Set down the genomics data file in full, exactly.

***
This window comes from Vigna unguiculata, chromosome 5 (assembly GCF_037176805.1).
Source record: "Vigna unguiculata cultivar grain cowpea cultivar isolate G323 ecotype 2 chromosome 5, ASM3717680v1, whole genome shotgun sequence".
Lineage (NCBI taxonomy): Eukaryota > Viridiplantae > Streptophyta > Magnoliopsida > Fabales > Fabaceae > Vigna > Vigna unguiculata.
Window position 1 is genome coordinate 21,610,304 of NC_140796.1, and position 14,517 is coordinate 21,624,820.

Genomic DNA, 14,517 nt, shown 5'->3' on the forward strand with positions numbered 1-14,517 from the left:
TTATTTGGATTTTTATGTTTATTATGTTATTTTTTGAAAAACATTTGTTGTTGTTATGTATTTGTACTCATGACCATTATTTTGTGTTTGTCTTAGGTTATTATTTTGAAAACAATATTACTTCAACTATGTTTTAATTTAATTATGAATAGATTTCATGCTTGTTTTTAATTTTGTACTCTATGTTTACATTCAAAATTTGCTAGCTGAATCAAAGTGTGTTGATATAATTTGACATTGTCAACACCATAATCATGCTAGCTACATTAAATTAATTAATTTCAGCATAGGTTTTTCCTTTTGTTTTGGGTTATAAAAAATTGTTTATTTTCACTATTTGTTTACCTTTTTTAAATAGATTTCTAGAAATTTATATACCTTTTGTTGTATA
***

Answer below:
This window comes from Vigna unguiculata, chromosome 5 (assembly GCF_037176805.1).
Source record: "Vigna unguiculata cultivar grain cowpea cultivar isolate G323 ecotype 2 chromosome 5, ASM3717680v1, whole genome shotgun sequence".
Lineage (NCBI taxonomy): Eukaryota > Viridiplantae > Streptophyta > Magnoliopsida > Fabales > Fabaceae > Vigna > Vigna unguiculata.
Window position 1 is genome coordinate 21,610,304 of NC_140796.1, and position 14,517 is coordinate 21,624,820.

Genomic DNA, 14,517 nt, shown 5'->3' on the forward strand with positions numbered 1-14,517 from the left:
TTATTTGGATTTTTATGTTTATTATGTTATTTTTTGAAAAACATTTGTTGTTGTTATGTATTTGTACTCATGACCATTATTTTGTGTTTGTCTTAGGTTATTATTTTGAAAACAATATTACTTCAACTATGTTTTAATTTAATTATGAATAGATTTCATGCTTGTTTTTAATTTTGTACTCTATGTTTACATTCAAAATTTGCTAGCTGAATCAAAGTGTGTTGATATAATTTGACATTGTCAACACCATAATCATGCTAGCTACATTAAATTAATTAATTTCAGCATAGGTTTTTCCTTTTGTTTTGGGTTATAAAAAATTGTTTATTTTCACTATTTGTTTACCTTTTTTAAATAGATTTCTAGAAATTTATATACCTTTTGTTGTATA